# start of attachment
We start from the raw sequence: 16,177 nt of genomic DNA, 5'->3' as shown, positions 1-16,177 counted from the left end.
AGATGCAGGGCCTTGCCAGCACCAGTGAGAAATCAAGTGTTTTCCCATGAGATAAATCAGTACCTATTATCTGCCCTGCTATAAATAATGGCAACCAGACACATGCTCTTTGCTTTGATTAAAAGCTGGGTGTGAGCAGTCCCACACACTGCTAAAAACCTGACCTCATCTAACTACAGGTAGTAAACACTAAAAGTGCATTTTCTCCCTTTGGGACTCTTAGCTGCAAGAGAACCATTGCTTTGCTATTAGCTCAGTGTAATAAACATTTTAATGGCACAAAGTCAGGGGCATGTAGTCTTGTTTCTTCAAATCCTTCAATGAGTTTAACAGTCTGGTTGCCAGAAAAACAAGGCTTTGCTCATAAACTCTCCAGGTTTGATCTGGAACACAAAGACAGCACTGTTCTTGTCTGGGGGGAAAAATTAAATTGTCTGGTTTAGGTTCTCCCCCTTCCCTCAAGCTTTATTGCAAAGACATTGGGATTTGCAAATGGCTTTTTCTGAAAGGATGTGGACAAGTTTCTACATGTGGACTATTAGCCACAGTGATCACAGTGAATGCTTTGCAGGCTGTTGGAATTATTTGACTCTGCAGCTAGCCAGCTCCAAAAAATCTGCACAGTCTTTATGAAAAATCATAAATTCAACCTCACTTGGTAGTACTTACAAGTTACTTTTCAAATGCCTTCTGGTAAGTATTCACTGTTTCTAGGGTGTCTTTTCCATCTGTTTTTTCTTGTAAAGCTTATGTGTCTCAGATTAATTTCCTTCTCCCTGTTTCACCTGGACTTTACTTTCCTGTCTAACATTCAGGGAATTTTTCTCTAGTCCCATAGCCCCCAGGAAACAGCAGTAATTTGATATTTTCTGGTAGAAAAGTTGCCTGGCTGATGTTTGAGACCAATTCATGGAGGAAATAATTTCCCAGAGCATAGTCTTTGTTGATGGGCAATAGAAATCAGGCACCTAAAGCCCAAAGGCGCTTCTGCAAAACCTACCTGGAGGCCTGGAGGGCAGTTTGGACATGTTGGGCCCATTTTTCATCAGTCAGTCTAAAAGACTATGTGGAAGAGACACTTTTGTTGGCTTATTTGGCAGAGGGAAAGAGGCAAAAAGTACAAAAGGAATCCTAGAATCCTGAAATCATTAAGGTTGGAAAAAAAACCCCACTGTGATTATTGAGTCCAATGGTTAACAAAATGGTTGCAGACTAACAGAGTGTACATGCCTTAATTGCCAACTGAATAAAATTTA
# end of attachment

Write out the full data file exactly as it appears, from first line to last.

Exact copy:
We start from the raw sequence: 16,177 nt of genomic DNA, 5'->3' as shown, positions 1-16,177 counted from the left end.
AGATGCAGGGCCTTGCCAGCACCAGTGAGAAATCAAGTGTTTTCCCATGAGATAAATCAGTACCTATTATCTGCCCTGCTATAAATAATGGCAACCAGACACATGCTCTTTGCTTTGATTAAAAGCTGGGTGTGAGCAGTCCCACACACTGCTAAAAACCTGACCTCATCTAACTACAGGTAGTAAACACTAAAAGTGCATTTTCTCCCTTTGGGACTCTTAGCTGCAAGAGAACCATTGCTTTGCTATTAGCTCAGTGTAATAAACATTTTAATGGCACAAAGTCAGGGGCATGTAGTCTTGTTTCTTCAAATCCTTCAATGAGTTTAACAGTCTGGTTGCCAGAAAAACAAGGCTTTGCTCATAAACTCTCCAGGTTTGATCTGGAACACAAAGACAGCACTGTTCTTGTCTGGGGGGAAAAATTAAATTGTCTGGTTTAGGTTCTCCCCCTTCCCTCAAGCTTTATTGCAAAGACATTGGGATTTGCAAATGGCTTTTTCTGAAAGGATGTGGACAAGTTTCTACATGTGGACTATTAGCCACAGTGATCACAGTGAATGCTTTGCAGGCTGTTGGAATTATTTGACTCTGCAGCTAGCCAGCTCCAAAAAATCTGCACAGTCTTTATGAAAAATCATAAATTCAACCTCACTTGGTAGTACTTACAAGTTACTTTTCAAATGCCTTCTGGTAAGTATTCACTGTTTCTAGGGTGTCTTTTCCATCTGTTTTTTCTTGTAAAGCTTATGTGTCTCAGATTAATTTCCTTCTCCCTGTTTCACCTGGACTTTACTTTCCTGTCTAACATTCAGGGAATTTTTCTCTAGTCCCATAGCCCCCAGGAAACAGCAGTAATTTGATATTTTCTGGTAGAAAAGTTGCCTGGCTGATGTTTGAGACCAATTCATGGAGGAAATAATTTCCCAGAGCATAGTCTTTGTTGATGGGCAATAGAAATCAGGCACCTAAAGCCCAAAGGCGCTTCTGCAAAACCTACCTGGAGGCCTGGAGGGCAGTTTGGACATGTTGGGCCCATTTTTCATCAGTCAGTCTAAAAGACTATGTGGAAGAGACACTTTTGTTGGCTTATTTGGCAGAGGGAAAGAGGCAAAAAGTACAAAAGGAATCCTAGAATCCTGAAATCATTAAGGTTGGAAAAAAAACCCCACTGTGATTATTGAGTCCAATGGTTAACAAAATGGTTGCAGACTAACAGAGTGTACATGCCTTAATTGCCAACTGAATAAAATTTA